The first step to a successful Victory Garden is to understand its purpose and create a garden plan that is tailored to your family’s needs. Your garden should not only contain the foods that your family enjoys eating, but also be the correct size and reflect the amount of work you are able and willing to do, from planting to preserving.
So let’s take a step back in time for a moment, all the way back to 1942 when the Department of Agriculture developed a short informational movie about the Victory Garden. It describes why it was so desperately needed, and how to plan, plant, and maintain it. Below is the link to this short movie if you’d like to take a moment to watch. There is great information here but, I encourage you to ignore their advice about pesticides as we have learned a great deal about their harmful effects since 1942.
As you can see from this movie, there is an absolute rhyme and reason to the way your plant your Victory Garden. You need to take into consideration the number of people you want to feed, as well as topics such as succession planting and crop rotation which we will delve into in future posts.
But this is not 1942. It’s 2020, and although the principles of the Victory Garden have not changed, the way that we live our lives and how we think about food has, and we need to take that into consideration when we create our garden plan.
So, let’s get started. The best place to begin is to ask yourself and your family some questions and have a discussion about food. Try to be realistic and honest, and think about your current eating habits. When you shop at the grocery store what types of foods do you normally purchase? Do you buy frozen or boxed prepared meals that just need a whack in the microwave? Do you buy a lot of packaged snack foods that can be eaten on the run?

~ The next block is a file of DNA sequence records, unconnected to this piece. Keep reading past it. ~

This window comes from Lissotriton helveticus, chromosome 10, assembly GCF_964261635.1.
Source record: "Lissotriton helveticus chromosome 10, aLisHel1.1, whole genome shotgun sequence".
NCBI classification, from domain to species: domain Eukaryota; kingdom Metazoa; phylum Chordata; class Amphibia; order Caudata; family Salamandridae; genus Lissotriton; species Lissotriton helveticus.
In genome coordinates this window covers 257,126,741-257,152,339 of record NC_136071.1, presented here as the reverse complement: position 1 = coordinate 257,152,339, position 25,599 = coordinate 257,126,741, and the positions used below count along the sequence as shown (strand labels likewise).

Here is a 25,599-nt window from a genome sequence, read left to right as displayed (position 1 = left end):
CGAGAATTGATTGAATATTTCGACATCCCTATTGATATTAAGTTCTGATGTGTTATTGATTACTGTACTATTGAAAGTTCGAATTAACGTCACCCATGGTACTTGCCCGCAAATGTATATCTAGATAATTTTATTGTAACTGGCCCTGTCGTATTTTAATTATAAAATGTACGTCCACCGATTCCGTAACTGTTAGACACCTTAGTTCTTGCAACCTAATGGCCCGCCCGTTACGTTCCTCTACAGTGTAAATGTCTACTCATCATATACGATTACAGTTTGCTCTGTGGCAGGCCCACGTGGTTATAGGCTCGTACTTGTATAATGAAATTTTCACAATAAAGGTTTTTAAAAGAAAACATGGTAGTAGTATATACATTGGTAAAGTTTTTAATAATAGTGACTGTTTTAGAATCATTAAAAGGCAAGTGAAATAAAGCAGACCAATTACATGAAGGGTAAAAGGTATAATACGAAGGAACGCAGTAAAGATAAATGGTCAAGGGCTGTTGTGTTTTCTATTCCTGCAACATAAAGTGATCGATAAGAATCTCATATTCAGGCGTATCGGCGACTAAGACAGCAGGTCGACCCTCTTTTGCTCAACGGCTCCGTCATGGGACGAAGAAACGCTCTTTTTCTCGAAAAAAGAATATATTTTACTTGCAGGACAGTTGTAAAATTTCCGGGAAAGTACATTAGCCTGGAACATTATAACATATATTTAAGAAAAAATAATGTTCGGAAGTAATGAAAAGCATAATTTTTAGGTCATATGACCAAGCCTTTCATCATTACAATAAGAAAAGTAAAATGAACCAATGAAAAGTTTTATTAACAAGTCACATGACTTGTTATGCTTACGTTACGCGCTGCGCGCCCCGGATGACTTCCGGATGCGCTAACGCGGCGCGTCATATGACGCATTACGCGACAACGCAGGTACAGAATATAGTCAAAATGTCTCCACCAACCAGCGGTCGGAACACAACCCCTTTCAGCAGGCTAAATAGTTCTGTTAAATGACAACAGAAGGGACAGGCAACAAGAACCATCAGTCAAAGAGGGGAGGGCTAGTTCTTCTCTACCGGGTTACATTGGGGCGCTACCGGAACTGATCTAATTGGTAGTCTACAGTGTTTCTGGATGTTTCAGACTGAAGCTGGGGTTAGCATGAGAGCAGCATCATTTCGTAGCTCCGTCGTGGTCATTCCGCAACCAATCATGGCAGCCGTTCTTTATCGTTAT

In the event we ever did experience a true commercial food chain emergency like we have in the past, those foods that make our lives so much easier may no longer exist on a mass scale. The way we eat and think about food would dramatically change. This concept was probably a little easier to swallow in 1942 when the current array of convenience foods simply didn’t exist. Any scarcity or rationing of food was for staples that the average American could not grow or produce at home such as sugar, flour, or coffee. The Victory Gardens’ purpose was to produce those herbs, fruits, and vegetables necessary to create from scratch, the same meals that we might buy already prepared and pop in the microwave.
This is where the size of your garden and the amount of work you’re comfortable with will come into play. While creating a Victory Garden is a noble and worthwhile purpose, you need to think realistically about the tasks and skills that go along with it. As we will learn, it’s not just about the labor intensity of the garden itself, but extends to the amount of time and work it will take to preserve your harvest and create the meals that come from it. A successful Victory Garden and its resulting food security is the result of smart planning, hard work, and the involvement of the entire family. Yes, this endeavor involves commitment but, if everyone is willing to jump in and learn, it will be a very rewarding and prosperous experience!
In our next segment, we will discuss the size and location of your Victory Garden so stay tuned!